- About CEI
- Support CEI
Flat Tax This: Regulations Are the Boot On Hiring's Neck
Flat Tax This: Regulations Are the Boot On Hiring's Neck
October 26, 2011
Originally published in Forbes
It’s almost 2012, and President Obama still wants a half trillion more from you for jobs spendulus. I’m waiting for Rod Serling to explain this one. The president’s own party famously lacks enthusiasm for the effort.
The roots of today’s economic troubles are hinted at in a new Gallup Poll of small business owners, which finds compliance with government regulations tops their “problem list.”
Bigger businesses say the same. No one’s forgotten that Vegas resorts mogul Steve Wynn called Washington “the greatest wet blanket to business, and progress and job creation in my lifetime”; or that Bernie Marcus claims he could not have built Home Depot in the regulatory environment of today.
Consumer Electronics Association President Gary Shapiro this month called today’s White House the “most anti-business administration in my lifetime.” Even Apple’s Steve Jobs reportedly gave President Obama an earful on regulation, invoking impediments to manufacturing in the U.S and more.
Continental Energy CEO Harold Hamm, rebuffed by the president when describing the sheer torrent of domestic energy available and accessible, told the Wall Street Journal that Washington keeps “a regulatory boot at our necks and then turns around and asks: ‘Why aren’t you creating more jobs.’”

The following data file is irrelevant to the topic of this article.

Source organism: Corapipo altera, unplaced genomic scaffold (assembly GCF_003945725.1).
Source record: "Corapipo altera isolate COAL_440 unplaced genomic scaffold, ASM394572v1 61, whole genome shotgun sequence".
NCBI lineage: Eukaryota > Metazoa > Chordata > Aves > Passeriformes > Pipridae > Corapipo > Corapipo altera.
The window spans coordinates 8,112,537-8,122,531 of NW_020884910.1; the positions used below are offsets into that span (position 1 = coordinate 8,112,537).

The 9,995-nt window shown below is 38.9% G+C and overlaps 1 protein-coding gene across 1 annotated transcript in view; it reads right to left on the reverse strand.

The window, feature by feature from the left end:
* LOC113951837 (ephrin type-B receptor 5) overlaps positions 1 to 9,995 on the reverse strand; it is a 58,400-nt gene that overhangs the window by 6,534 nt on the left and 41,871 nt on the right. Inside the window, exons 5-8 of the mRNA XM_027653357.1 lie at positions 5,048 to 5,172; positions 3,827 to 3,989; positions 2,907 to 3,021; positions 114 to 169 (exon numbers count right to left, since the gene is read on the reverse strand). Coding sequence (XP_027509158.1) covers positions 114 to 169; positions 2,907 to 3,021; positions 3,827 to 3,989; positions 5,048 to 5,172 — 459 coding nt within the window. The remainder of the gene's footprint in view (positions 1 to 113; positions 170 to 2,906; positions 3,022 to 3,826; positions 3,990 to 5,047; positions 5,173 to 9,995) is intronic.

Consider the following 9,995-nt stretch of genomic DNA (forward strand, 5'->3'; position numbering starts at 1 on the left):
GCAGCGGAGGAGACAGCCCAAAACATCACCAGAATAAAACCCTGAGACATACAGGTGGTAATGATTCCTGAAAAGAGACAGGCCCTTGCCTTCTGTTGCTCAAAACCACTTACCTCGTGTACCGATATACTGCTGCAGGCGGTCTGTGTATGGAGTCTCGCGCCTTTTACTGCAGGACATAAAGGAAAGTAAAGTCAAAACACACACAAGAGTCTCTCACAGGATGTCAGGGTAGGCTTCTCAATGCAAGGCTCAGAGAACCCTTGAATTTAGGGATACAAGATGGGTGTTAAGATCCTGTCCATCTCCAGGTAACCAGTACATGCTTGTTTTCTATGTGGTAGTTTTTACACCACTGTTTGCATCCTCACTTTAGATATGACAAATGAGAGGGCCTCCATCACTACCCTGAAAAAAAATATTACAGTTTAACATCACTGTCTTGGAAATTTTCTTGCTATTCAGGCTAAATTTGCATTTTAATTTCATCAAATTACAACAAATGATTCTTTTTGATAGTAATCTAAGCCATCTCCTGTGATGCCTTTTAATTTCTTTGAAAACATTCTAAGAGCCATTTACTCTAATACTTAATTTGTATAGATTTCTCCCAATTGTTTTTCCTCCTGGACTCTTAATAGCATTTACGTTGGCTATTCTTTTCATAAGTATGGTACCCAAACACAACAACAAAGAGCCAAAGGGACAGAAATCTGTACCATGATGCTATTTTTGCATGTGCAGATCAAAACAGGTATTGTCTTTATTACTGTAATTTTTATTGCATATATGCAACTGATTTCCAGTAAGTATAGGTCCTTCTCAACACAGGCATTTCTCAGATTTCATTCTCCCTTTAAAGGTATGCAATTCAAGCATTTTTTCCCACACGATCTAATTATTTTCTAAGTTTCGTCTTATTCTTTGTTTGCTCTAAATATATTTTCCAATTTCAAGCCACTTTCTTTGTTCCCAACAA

Everyone’s talking about spending and flat taxes; but for healthy recovery, the hidden tax of regulation needs flattening too.
But the sky is a different color above Pennsylvania Avenue, and this week’s southern auroras can’t explain it. While Obama seeks more money, Assistant Secretary for Economic Policy Dr. Jan Eberly officially blogged that no evidence supports the idea that uncertainty over regulation hinders job growth. Business leaders like the above don’t count as evidence, you see.
And Cass Sunstein, the Office of Information and Regulatory Affairs chief tasked with taming regulation (otherwise why have the office), calls the frequently cited regulatory cost figure of over $1.5 trillion an “urban legend.” Future analysis is likely to find that’s a healthy underestimate; Sarbanes-Oxley financial regulations alone can probably get you close to that figure.
Even the Office of Management and Budget notes that government paperwork consumes 8.8 billion hours. If you assume $40 an hour (good luck paying only that), you’re talking over $350 billion in paper-shuffling costs alone, let alone compliance.
It seems otherworldly to stick to “regulations-aren’t-a-problem” story when the Federal Register has just hit a record 66,599 pages.
While the 3,500 regulations annually erupting from federal agencies may not concern the White House much, they suddenly matter to others.
So many regulatory reform and relief bills are in play in Congress now that it’s difficult to keep them straight. But the profusion exemplifies what my dad always called a “good problem.”